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News and updates on the DHS efforts to assist Minnesota’s families and children.

Celebrate foster families in May and throughout the year

May is National Foster Care Month. In 2013, more than 8,000 families opened their homes to Minnesota’s waiting children, and 80 percent of children who left out-of-home care were reunited with their birth parents, primary caregivers or other relatives; an important step in the department’s efforts to  place children who enter foster care with their relatives. More information can be found in a fact sheet about foster care (PDF).

DHS participates in summit on improving outcomes for foster youth

Minnesota was one of eight states selected to participate in the National Governors Association (NGA) Center for Best Practices Policy Summit on Success Beyond 18. Helping older foster youth successfully transition into adulthood and improving extended foster care policies and services are priorities for the department and were the purpose of the summit. More information about NGA and the summit is online.

DHS commissioner honored for Northstar Care legislation

The North American Council on Adoptable Children honored Commissioner Lucinda Jesson with its Voices from the Heart Award for the important part the Minnesota Department of Human Services played in the recent passage of the Northstar Care for Children law. Jesson was honored at the council's 10th anniversary celebration Nov. 9 in West St. Paul. More information is in a story about the award.

More than 1,000 programs participate in Parent Aware

DHS Commissioner Lucinda Jesson recently visited a family child care home in Sartell to celebrate more than 1,000 quality early education programs participating in the Parent Aware program, and one of the most recent child care providers, Amanda Rupar’s Family Child Care, to earn a four-star Parent Aware rating. Currently available in 22 counties and on seven reservations, Parent Aware will expand to 23 new counties and one reservation next year, and reach statewide in 2015. More information is in a news release on the commissioner’s visit and the Parent Aware program.

Full Cycle Bike Shop serves homeless youth

DHS Commissioner Lucinda Jesson toured the nonprofit Full Cycle Bike Shop in Minneapolis in November after a recent $125,000 grant award to expand its services, as part of an investment by Gov. Mark Dayton and the Minnesota Legislature in the state’s homeless youth population. Full Cycle Bike Shop is a youth-run, nonprofit bicycle shop that addresses homelessness by connecting youth with training, employment experience and support services to help them achieve independence and stability. This visit is one of regular visits the commissioner makes to community partners who provide services to department clients. More information is in a news release on the commissioner’s tour and the grant.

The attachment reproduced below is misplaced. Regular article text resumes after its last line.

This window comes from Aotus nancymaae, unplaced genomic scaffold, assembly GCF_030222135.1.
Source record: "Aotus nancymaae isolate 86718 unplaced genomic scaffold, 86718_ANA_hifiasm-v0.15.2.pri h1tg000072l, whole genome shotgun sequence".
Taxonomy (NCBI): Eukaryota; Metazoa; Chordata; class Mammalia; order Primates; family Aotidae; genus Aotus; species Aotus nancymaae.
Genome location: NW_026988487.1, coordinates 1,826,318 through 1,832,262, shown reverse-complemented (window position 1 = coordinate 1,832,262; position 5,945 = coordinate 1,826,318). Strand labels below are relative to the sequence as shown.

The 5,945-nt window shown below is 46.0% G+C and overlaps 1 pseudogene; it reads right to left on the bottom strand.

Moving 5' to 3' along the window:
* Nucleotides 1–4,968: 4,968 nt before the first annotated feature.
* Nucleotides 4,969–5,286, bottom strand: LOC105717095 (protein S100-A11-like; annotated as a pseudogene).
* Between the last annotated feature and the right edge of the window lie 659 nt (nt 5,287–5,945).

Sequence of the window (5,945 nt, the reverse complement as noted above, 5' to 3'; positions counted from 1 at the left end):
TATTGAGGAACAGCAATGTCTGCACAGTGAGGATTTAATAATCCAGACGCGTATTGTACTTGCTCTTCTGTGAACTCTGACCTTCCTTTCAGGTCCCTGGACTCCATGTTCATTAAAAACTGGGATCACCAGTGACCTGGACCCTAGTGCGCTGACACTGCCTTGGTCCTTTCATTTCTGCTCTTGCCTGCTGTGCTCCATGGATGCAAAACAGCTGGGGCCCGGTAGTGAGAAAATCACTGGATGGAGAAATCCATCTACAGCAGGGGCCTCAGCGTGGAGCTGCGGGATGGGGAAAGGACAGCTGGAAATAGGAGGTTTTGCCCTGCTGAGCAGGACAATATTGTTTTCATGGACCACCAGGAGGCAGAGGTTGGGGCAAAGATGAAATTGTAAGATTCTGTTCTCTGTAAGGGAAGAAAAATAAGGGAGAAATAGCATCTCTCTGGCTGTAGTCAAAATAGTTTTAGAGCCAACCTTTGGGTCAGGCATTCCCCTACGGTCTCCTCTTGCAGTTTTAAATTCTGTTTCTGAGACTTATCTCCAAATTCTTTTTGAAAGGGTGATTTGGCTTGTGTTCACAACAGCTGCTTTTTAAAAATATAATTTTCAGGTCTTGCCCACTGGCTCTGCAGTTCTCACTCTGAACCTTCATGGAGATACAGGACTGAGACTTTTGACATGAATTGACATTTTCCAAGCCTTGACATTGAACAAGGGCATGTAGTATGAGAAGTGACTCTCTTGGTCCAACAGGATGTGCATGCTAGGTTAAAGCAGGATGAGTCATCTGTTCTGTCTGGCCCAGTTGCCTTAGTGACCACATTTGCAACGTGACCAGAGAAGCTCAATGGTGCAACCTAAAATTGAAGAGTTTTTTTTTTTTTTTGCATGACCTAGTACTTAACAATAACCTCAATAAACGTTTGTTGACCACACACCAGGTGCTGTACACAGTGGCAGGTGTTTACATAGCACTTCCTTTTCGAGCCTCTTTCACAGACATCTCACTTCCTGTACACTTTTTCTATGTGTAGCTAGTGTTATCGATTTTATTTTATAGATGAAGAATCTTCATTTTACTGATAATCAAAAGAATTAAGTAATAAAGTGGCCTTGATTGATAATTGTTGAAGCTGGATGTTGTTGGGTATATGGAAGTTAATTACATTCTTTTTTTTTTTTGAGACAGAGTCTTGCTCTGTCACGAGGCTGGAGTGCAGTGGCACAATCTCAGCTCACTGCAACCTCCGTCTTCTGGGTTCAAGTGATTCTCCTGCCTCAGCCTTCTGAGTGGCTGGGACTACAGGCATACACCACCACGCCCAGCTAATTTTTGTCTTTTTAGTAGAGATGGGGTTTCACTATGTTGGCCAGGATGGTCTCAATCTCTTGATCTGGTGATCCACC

Report highlights work to support organizations educating young children

An overview of current efforts to improve professional development opportunities in the state are contained in The Minnesota Office of Early Learning's 2012 Great Workforce Annual Report. The report, recently produced by the Minnesota departments of Health, Education and Human Services, highlights more than 25 different efforts to better support the individuals and organizations that provide early care and education for Minnesota’s young children.

SNAP applicants and recipients warned about scams

Applicants for the Supplemental Nutrition Assistance Program (SNAP) should be aware there is never a fee for applying for benefits, and to be on the lookout for online ads or suspicious emails falsely offering help filling out applications. The goal of such scams is to collect personal information from potential SNAP recipients, including credit card information. The federal agency that manages SNAP reports that there have recently been scams in which applicants are asked to provide cell phone numbers and are then automatically enrolled into an expensive service without warning. A “scam alert” provides regular updates about these illegal schemes and how to get assistance if an applicant has already fallen victim.

Safe Place for Newborns law expanded

In response to tragedies involving abandoned infants over the last several years, DHS and the state Legislature recognized the need to strengthen Minnesota’s Safe Place for Newborns law. The amended law allows a mother, or someone acting with her permission, to safely surrender her unharmed infant born within the past seven days to a designated safe place. A safe place includes a hospital, an urgent care facility during its hours of operation, or an ambulance that is dispatched in response to a 911 call. Previously, the law allowed for the safe surrender of infants born within 72 hours, and designated safe places were hospitals only.  

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